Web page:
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Ominous ad shows GOP still thinks security a winning issue

  • Story Highlights
  • House Minority Leader Boehner releases Web ad attacking Obama on security
  • The issue of national security is typically a strong point for Republicans
  • Ad shows Obama hugging the Saudi king, an image of the Pentagon burning on 9/11
  • Boehner's spokeswoman defends using the 9/11 image
By Dana Bash
CNN Senior Congressional Correspondent
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WASHINGTON (CNN) -- House Republican leader John Boehner released a lengthy Web video Thursday suggesting Democrats are not keeping Americans safe -- part of what GOP sources tell CNN is a renewed political effort to push a historically winning issue for Republicans: national security.

An image of the Pentagon on fire during the 9/11 attacks is used in a new GOP Web video attacking the president.

An image of the Pentagon on fire during the 9/11 attacks is used in a new GOP Web video attacking the president.

"We're quite happy to be talking about national security," said a House GOP leadership aide who requested anonymity to speak freely about internal strategy.

The aide insisted that Republicans have substantive, serious policy differences with President Obama on national security, especially with regard to his approach to dealing with detained terror suspects.

But the aide also conceded Republicans believe those differences have a political upside for them.

"It's an issue that traditionally plays well for us," said the aide. "From a political perspective, it will be beneficial over the long run."

The campaign-style video, created by a Boehner aide in his Capitol office, begins with the question, "What are Democrats doing to keep America safe?"

Then, with ominous music in the background, it splices sound bites from news reports and Republicans talking about the dangers of President Obama's decision to close Guantanamo Bay and to release Bush-era memos about harsh interrogation techniques.

The video's climax races through images of Obama hugging the Saudi king, shaking hands with Venezuela's Hugo Chavez and ends with an image of the Pentagon burning on September 11, 2001, followed by a final question: "Do you feel safer?" Watch the ad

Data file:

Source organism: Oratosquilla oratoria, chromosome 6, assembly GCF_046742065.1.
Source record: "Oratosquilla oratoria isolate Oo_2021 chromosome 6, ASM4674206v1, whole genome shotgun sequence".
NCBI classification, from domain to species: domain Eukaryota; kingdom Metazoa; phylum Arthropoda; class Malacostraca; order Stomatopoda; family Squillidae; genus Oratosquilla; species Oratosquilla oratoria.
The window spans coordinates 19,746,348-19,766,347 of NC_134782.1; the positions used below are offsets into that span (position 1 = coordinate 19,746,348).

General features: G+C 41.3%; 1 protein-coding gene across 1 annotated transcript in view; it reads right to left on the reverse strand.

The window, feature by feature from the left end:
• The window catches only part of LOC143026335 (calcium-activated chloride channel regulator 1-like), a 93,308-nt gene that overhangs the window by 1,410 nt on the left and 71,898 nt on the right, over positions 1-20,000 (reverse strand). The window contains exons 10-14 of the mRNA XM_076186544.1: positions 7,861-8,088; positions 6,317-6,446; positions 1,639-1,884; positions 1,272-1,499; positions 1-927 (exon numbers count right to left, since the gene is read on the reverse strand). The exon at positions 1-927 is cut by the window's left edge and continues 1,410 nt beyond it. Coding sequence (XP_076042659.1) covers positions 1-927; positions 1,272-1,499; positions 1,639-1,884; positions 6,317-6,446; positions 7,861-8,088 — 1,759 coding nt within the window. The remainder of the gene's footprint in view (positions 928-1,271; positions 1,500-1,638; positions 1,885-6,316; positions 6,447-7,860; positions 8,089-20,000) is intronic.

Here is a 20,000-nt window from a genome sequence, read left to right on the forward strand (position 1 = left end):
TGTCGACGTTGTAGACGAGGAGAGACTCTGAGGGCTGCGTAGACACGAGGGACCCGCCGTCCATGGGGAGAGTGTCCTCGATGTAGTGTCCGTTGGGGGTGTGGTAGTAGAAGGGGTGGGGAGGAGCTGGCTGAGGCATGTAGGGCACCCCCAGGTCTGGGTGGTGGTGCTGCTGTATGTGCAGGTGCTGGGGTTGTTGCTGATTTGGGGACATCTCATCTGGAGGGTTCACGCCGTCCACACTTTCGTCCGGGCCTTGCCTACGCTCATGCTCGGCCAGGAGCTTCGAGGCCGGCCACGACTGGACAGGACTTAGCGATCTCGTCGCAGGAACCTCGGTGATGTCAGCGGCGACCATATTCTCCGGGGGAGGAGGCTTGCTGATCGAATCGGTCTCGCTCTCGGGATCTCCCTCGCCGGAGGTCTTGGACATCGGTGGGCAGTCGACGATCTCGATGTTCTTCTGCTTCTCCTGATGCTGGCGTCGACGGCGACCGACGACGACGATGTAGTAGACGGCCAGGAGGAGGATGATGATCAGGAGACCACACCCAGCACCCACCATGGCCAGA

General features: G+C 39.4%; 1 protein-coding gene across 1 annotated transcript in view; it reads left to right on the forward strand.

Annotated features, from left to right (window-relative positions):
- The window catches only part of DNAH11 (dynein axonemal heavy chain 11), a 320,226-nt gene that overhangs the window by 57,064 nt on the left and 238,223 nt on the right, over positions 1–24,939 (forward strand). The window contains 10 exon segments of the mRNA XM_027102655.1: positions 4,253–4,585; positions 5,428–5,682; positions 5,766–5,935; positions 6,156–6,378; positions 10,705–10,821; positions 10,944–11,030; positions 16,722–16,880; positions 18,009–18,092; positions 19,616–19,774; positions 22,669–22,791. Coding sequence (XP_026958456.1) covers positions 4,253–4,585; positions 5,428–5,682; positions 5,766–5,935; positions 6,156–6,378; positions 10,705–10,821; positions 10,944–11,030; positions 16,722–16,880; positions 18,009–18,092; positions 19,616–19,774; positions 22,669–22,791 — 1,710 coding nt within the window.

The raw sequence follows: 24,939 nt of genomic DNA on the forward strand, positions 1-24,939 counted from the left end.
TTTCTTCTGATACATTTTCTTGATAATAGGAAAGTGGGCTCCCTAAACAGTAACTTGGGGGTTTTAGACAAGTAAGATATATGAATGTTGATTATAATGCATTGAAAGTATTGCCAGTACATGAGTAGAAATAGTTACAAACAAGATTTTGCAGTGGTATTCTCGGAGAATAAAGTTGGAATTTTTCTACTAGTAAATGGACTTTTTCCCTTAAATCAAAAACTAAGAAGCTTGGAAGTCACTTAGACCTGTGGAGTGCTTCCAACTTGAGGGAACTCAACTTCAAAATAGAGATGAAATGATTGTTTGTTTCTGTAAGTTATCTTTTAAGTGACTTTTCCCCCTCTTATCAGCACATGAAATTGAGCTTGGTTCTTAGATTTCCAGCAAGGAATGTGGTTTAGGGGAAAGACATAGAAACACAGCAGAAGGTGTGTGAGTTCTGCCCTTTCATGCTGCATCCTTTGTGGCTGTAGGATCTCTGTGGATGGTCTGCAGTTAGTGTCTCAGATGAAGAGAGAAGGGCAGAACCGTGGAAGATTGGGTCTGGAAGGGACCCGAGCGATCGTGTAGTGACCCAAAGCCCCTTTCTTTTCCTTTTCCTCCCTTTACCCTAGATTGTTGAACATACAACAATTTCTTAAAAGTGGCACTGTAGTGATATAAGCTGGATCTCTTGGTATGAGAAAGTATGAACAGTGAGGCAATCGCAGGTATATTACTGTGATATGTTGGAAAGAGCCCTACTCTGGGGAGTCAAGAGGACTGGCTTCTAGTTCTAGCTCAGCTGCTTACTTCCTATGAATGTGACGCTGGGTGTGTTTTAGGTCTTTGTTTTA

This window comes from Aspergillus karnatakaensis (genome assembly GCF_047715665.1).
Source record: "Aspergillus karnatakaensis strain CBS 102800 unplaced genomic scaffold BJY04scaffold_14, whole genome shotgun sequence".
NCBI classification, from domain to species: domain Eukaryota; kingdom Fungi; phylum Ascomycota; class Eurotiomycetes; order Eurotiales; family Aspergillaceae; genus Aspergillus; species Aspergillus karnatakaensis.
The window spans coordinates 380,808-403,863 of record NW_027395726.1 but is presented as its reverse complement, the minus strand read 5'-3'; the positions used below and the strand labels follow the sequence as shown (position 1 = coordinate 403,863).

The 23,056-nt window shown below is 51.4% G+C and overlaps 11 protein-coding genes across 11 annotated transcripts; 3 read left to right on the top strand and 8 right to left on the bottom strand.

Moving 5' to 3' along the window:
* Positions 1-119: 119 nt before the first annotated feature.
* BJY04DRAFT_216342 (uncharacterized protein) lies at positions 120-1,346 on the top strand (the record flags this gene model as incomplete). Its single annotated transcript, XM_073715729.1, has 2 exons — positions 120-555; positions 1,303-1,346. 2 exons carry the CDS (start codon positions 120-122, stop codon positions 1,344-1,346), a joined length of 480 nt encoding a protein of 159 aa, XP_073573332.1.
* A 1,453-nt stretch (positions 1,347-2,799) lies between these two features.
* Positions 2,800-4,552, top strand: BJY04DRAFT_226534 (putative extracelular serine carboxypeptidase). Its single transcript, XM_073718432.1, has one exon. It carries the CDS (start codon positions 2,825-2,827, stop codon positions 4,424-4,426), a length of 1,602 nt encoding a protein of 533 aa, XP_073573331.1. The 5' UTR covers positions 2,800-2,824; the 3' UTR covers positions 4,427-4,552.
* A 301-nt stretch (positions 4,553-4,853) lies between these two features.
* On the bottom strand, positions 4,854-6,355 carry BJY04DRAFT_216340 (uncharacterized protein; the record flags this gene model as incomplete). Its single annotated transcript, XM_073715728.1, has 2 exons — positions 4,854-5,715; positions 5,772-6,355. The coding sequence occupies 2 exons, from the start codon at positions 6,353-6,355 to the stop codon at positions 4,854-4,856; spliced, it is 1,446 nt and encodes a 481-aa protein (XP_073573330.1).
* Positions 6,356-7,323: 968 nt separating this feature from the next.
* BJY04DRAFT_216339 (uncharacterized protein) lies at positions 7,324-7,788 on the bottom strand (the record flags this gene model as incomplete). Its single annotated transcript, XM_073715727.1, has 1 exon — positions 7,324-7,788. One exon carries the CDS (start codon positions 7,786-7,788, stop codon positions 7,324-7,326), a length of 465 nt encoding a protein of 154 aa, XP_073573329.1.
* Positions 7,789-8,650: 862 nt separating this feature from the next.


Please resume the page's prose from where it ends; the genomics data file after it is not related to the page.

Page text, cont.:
Boehner spokeswoman Antonia Ferrier defended using the 9/11 image.

"The events of September 11 happened. Pretending they didn't won't make America any safer. And ignoring the fact that it happened is even worse," Ferrier said.

When asked by CNN why he released what some will view as an alarmist video, Boehner said he is trying to "push the administration to tell us: What is the overarching strategy to take on the terrorists and defeat them and to help keep America safe?" Video Watch Boehner press Obama on security »

Democrats said such "politics of fear" are scaring voters away from the GOP.

"Is it any wonder that voters and senators alike are running away in droves from the Republican Party? Looks like they have taken a page from the discredited Rove/Bush/Cheney playbook. This ad is nothing more than a pathetic attempt to play up the politics of fear and smear," said Jim Manley, spokesman for Senate Majority Leader Harry Reid.

House Majority Leader Steny Hoyer's spokeswoman, Katie Grant, said, "Republicans are once again resorting to fear tactics because they have no new ideas or constructive policies to offer. The American people have already rejected their politics of fear, and this will be no different."

A GOP source said the idea for the video was born out of strategy sessions among Boehner, his staff, and other Republican leaders about the fact that they believe Obama is increasingly politically vulnerable on the issue of terrorism.

That view is shared by Republicans in the Senate.

"This is one of those cases where good policy makes good politics," said a Senate GOP leadership aide, in describing their decision to pound away at Obama for saying he'll close the Guantanamo Bay prison.

In fact, GOP Senate leader Mitch McConnell made a rare appearance at a Senate appropriations hearing Thursday to publicly question Defense Secretary Robert Gates about closing Guantanamo Bay.

McConnell chastised Gates about the fact that Obama announced his decision to shut the prison before making alternative plans for the prisoners there.

"We haven't been attacked against since 9/11. We like that and we'd like for that record to continue," McConnell told Gates. Video Watch more of McConnell's and Gates' exchange »

President Bush won re-election in 2004 after warning voters that his Democratic opponent, John Kerry, would make them less safe.

In 2008, GOP candidate Sen. John McCain tried to label Obama an inexperienced leader whose policies on Iraq and other global hot spots would jeopardize America's security.

But that stopped resonating as the ailing economy took over as voters' most important priority.

Thursday, economic troubles loomed larger than ever, and a CNN/Opinion Research Corp. poll earlier in April suggested Americans do not agree with Republicans that Obama is making them less safe.


When asked whether the president's actions increased chances of a terrorist attack in the United States, 26 percent said yes and 72 percent said no.

Republicans insisted national security will return to the forefront if they continue to highlight what they call the dangers and unanswered questions about Obama policies.

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